State officials say the 560,000 Iowans who get their health care coverage through government-paid Medicaid should be getting a new card in the mail soon.
Iowa’s Medicaid program will be managed by three private companies starting April 1. According to Iowa Medicaid director Mikki Stier, those companies started to print and mail out “welcome packets” this week, with new beneficiary cards inside.
“People should start to be seeing those within the next couple of days, early part of next week,” she said Wednesday.
Stier testified yesterday before an Iowa Senate committee and she assured legislators everything was ready for the April 1 switch. Legislators were skeptical.
Senate President Pam Jochum of Dubuque said only four family doctors in her city have agreed to continue seeing Medicaid patients once the managed care companies take over.
“Tell me what I should tell people on what they should do when in two weeks this goes live and this is the network so far in my region,” Jochum said.
Stier responded: “I do know that the network is growing daily and we can continue to give you an updated list.”
Jochum interjected: “But Mikki, with all due respect, you told us this was ready on January 1, then it was March 1. In two weeks, we go live.”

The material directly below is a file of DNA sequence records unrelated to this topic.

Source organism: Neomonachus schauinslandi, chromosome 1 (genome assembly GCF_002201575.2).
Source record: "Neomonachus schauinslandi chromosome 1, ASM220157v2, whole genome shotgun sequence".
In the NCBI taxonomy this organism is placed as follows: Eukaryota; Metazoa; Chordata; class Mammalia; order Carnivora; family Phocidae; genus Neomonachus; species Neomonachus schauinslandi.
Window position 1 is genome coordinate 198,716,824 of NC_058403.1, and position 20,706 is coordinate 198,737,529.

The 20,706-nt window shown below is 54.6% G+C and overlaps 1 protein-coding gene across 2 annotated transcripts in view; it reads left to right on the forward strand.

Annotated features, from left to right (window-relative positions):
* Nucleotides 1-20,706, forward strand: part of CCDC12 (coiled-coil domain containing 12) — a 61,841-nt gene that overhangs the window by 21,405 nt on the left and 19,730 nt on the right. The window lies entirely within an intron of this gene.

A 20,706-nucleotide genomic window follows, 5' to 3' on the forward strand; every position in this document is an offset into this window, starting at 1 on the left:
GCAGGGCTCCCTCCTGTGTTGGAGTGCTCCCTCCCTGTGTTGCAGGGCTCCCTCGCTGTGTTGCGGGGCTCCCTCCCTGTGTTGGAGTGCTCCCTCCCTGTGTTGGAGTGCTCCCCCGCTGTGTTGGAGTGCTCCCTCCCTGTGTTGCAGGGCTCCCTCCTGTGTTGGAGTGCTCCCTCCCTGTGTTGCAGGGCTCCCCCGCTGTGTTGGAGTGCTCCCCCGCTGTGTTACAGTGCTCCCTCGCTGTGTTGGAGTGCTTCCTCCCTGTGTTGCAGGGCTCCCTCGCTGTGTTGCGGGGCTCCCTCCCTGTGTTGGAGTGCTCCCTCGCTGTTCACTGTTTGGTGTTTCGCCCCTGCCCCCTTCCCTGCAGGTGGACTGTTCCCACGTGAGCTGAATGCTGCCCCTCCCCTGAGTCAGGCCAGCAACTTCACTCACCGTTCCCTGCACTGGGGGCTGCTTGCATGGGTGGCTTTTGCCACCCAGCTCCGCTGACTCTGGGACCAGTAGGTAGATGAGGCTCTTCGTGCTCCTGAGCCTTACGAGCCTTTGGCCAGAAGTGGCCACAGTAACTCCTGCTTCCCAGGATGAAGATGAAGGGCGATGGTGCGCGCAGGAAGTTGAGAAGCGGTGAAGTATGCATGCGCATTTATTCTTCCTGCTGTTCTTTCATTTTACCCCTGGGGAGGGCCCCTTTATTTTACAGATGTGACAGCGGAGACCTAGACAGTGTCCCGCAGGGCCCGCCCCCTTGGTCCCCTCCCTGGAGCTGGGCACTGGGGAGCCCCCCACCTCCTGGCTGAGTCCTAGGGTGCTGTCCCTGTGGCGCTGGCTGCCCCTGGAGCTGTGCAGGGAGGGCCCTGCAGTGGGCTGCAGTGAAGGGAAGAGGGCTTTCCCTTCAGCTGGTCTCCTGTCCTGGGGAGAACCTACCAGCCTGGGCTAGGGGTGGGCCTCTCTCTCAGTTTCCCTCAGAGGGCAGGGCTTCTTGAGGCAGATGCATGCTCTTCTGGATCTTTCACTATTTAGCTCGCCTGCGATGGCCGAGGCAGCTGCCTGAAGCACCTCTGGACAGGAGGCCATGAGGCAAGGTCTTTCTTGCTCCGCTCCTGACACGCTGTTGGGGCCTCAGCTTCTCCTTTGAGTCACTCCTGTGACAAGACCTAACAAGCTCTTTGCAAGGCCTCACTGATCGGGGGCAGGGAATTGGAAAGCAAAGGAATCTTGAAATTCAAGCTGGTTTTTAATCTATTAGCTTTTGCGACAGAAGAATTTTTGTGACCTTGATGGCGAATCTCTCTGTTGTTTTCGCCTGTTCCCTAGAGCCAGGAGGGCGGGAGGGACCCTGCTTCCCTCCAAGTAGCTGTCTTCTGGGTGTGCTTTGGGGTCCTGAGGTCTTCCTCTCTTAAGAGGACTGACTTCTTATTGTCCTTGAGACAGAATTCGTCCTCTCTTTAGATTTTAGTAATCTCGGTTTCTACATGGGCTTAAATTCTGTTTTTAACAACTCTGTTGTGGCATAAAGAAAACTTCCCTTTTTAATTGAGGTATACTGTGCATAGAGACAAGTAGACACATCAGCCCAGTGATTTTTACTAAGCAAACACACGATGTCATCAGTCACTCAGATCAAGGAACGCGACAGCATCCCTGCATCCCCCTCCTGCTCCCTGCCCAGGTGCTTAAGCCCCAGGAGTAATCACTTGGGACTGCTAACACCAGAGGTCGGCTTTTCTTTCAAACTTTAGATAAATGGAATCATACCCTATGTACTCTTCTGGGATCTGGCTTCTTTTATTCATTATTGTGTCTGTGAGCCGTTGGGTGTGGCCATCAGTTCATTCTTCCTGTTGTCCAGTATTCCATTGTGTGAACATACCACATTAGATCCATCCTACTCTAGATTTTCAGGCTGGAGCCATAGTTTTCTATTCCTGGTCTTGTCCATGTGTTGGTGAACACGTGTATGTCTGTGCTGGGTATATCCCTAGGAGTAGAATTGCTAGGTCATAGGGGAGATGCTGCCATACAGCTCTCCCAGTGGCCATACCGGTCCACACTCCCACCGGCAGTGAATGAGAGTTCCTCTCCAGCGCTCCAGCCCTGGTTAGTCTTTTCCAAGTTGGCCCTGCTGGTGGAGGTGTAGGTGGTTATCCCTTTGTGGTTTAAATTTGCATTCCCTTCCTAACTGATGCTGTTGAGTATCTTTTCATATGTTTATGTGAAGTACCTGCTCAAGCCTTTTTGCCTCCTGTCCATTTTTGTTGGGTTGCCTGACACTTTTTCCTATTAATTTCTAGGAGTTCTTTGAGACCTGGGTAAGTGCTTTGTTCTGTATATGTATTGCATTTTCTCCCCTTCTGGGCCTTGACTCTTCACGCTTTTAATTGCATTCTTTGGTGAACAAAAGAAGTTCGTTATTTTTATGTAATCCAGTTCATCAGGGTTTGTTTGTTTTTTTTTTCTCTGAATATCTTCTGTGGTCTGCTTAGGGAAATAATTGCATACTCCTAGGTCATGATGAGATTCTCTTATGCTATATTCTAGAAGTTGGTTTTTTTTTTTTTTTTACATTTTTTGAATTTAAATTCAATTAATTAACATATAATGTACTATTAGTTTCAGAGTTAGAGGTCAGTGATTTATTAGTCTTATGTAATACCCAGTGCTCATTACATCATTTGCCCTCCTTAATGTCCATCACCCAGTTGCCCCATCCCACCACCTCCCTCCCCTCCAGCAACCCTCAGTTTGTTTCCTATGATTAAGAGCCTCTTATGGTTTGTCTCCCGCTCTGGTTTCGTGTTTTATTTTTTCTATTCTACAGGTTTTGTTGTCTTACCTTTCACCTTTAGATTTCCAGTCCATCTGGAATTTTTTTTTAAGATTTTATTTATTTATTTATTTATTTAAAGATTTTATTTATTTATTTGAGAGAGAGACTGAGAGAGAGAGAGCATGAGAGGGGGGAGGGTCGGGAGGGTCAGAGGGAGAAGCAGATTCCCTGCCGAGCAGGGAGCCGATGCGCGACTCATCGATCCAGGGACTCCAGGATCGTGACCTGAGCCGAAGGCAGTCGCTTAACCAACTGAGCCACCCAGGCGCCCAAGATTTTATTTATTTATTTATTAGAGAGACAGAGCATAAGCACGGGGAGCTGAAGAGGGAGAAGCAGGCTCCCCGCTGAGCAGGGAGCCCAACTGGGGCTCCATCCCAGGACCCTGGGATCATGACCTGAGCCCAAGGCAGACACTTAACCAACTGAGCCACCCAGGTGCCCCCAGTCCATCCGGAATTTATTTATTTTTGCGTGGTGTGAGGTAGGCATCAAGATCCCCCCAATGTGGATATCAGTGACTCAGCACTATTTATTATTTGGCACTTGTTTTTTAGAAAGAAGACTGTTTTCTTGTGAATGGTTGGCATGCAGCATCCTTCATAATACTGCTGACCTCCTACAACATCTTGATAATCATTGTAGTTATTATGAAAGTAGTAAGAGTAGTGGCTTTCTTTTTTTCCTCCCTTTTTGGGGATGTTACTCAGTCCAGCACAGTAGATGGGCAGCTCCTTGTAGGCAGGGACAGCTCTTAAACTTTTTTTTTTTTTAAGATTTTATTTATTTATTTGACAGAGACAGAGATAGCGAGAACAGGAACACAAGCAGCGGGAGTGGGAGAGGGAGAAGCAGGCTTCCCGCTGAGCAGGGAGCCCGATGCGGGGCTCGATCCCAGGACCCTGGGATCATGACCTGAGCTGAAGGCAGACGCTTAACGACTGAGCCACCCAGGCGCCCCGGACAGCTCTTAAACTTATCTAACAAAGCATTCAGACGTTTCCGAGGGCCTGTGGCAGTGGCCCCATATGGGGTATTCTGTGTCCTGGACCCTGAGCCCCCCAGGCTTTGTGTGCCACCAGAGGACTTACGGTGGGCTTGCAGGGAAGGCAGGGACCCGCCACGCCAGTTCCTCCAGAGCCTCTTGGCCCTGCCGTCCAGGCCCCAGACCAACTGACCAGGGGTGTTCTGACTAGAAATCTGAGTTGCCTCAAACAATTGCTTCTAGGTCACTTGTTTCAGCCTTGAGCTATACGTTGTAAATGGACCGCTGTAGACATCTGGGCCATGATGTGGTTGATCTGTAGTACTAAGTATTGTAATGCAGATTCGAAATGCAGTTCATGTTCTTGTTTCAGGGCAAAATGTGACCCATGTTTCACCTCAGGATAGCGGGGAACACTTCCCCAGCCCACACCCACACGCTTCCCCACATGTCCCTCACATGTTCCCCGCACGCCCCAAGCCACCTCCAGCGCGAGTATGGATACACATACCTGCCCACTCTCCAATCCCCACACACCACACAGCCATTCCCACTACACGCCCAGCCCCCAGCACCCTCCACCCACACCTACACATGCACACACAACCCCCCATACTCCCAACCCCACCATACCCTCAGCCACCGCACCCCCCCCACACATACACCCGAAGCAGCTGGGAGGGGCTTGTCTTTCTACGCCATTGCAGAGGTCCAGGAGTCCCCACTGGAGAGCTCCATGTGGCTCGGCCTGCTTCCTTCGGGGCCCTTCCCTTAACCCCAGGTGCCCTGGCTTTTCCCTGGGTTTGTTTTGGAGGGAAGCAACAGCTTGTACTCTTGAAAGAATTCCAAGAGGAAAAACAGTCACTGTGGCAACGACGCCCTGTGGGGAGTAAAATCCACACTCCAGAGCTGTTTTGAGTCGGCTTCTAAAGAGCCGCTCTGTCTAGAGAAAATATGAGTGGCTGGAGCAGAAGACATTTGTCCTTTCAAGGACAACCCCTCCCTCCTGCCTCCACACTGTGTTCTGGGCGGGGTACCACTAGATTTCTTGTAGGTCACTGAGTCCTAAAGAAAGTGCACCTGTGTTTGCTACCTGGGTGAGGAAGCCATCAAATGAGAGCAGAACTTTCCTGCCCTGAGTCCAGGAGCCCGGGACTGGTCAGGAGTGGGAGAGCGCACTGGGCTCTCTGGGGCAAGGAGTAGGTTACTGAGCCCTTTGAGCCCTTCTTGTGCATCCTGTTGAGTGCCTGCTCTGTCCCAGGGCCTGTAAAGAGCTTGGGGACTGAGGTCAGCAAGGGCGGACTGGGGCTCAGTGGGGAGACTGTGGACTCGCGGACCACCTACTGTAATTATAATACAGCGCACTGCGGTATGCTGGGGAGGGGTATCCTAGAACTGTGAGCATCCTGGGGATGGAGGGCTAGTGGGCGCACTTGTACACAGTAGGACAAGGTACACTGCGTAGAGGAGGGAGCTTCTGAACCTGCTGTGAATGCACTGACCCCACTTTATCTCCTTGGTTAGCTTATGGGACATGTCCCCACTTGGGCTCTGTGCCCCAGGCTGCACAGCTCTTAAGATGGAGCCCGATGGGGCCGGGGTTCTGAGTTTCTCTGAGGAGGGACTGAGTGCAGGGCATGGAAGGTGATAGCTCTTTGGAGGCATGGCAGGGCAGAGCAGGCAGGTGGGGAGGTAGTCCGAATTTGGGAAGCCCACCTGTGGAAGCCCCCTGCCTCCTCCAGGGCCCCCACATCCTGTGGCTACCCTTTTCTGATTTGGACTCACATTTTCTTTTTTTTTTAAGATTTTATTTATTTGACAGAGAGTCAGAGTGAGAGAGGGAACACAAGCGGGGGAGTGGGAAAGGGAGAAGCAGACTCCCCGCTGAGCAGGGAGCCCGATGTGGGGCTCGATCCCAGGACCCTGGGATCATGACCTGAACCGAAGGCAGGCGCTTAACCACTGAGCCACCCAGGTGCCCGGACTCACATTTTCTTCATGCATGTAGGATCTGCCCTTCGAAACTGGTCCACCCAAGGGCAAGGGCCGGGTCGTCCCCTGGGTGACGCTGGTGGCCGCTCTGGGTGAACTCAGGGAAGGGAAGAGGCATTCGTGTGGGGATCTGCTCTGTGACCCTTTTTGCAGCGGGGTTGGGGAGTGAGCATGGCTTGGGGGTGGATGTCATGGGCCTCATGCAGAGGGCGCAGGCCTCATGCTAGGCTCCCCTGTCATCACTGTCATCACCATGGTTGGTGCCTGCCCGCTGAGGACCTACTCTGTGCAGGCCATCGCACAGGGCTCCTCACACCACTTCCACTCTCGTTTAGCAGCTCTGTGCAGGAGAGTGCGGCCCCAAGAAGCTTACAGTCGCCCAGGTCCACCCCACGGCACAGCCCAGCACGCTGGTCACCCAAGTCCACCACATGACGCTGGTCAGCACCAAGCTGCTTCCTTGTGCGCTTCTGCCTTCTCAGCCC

Senator Bill Dotzler, a Democrat from Waterloo, said he’s heard from “plenty of people” who cannot figure out if they can continue to go to their doctor or will be forced to go to another.
“There’s so much frustration out there and fear that when we talk to people, they break down and cry,” Dotzler told Stier. “And I’m feeling it right now.”
Senator Liz Mathis, a Democrat from Cedar Rapids, said legislators still haven’t gotten some key information they requested from state officials — and she predicts Medicaid members are in for a “bumpy” ride.
“We put a lot of trust, I believe, in our department to give us the right information,” Mathis told reporters after the meeting, “and they’re not giving us the information that we need to give to the members.”
Senator David Johnson, a Republican from Ocheyedan, told reporters he’s nervous.
“I believe that the system could just implode,” Johnson said, “that there are just going to be too many people who are at the margins who will fall first.”
Senator Chaz Allen, a Democrat from Newton, said he has health care providers in his community who are teetering financially because of this switch.
“Please beat our expectations,” Allen told Stier. “I am scared for April 1.”
The contracts state officials negotiated with the three managed care companies calls for 90 percent of all claims from doctors, hospitals and other care givers to be paid or denied within 14 days. All claims must be paid or denied within 90 days. If one of the three companies routinely fails to meet those standards, state officials can pursue a variety of penalties, including cancelling the contract with that managed care company.